Safeguarding Against Pranksters in K–12 Virtual Classrooms
During this unprecedented time, K–12 private schools are demonstrating their remarkable resilience by making the transition to distance learning in what seems like the blink of an eye. Schools utilizing video conferencing tools such as Google Meet, Microsoft Teams, or Zoom are encountering another eye-opening challenge—unwanted visitors in those class sessions.
Schools aren’t alone in this issue, “Zoom bombing” is a disruptive trend for many organizations conducting online gatherings, and it is leading to copy-cat behavior in virtual classrooms. Several members of Blackbaud K–12’s Advisory Board have experienced these issues at their schools, most of which likely stemmed from kids outside of the school gaining access to classroom links.
The first-thought solution is to password-protect the meetings, but that won’t prevent outside access if the pranksters have friends within the school who are supplying them with the course info. Fortunately, there are ways to curb this behavior. Zoom has published a helpful video showing how to prevent meeting crashers on their platform, and our K–12 Advisory Board has collaborated on the following advice.
1. Consider an enterprise conferencing license.
Google, Microsoft, and Zoom have admirably offered schools free access to their video conferencing tools temporarily, but take a close look at the feature comparison between the free service and the enterprise license as your school may need a paid version to gain the necessary security features.
2. Reiterate expectations for proper behavior.
This can be a stressful time for adolescents, and it’s expected that some will act out as they process what’s happening. Now is a good time for schools to emphasize their behavior and honor codes in distance learning plans. Also, make it clear that sharing meeting links with people who aren’t in the class is unacceptable.
3. Keep meeting links secure.
Educate teachers on the potential issue to keep them from sharing meeting links on social media, public websites, or email because the message is easily forwarded. Instead, publish meeting links in the school’s LMS or internal community behind a login.
4. Restrict access to meetings.
One reason to consider the enterprise license is that you can then restrict meeting access to people within the organization. In lieu of this, devise a workaround policy. For example, one advisor’s school is requiring students to use their actual name when entering the waiting room and the meeting so the teacher can identify them.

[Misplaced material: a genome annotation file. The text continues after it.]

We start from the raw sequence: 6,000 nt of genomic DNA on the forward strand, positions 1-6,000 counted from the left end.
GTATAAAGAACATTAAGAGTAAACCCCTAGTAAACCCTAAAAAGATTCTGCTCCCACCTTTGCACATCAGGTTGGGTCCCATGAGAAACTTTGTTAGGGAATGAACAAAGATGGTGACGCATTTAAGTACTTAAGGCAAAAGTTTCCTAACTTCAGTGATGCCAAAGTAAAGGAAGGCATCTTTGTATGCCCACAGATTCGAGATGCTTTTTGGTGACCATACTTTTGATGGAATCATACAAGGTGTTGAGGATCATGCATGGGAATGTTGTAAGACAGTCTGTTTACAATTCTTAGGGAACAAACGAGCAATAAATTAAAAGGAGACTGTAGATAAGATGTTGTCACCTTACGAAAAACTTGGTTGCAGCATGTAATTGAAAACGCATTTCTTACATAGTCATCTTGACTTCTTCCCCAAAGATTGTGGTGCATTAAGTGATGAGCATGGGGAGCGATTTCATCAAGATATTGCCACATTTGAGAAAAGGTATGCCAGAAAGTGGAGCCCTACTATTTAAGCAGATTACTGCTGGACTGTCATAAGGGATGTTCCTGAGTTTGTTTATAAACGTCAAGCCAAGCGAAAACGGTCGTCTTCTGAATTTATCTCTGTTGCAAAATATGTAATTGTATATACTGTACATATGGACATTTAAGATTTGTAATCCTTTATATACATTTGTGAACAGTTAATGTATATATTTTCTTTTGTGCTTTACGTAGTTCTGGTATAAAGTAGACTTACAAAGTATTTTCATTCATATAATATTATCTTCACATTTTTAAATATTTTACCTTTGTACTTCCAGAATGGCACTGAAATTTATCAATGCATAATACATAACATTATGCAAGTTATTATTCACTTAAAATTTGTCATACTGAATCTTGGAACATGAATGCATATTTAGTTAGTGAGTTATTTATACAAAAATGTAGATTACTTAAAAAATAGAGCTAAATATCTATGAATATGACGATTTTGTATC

5. Test lock-out features.
Before enabling the meeting’s lock-out features to prevent participants from rejoining after getting kicked out, test it out to make sure it doesn’t restrict students who voluntarily left the meeting room or dropped out due to a poor internet connection from rejoining.
6. Set restrictions.
Comb through the settings to restrict participants from sharing their screens, video, or unmuting themselves without the host’s permission. Also, set chat permissions so that students can only have side conversations with the teacher. If possible with your school’s service plan, consider locking down these settings at the administrative level so that teachers don’t have to worry about whether they’ve set up their meetings correctly. A consistent configuration across all classes also makes it easier for peer-to-peer technical support amongst teachers.
7. Check-in on teachers.
Transitioning to virtual classrooms can also be stressful for teachers, especially those unfamiliar with online conferencing tools. Check-in with them to make sure they’re familiar with the functionality that controls the in-meeting experience, provide help documentation, and give them a virtual pat on the back. While you’re at it, thank them for us, too!
8. Look into IP blocking.
In a situation where an unknown participant continuously tries to disrupt classes, the ideal solution is to block their IP address. Contact your video conferencing service provider to see if this is possible. It may not be a feature that’s available, but they’ll appreciate the use case feedback and may be able to work it into a future release.
If you have other suggestions for curbing mischief in virtual classes, please consider sharing them in our COVID-19 community forum.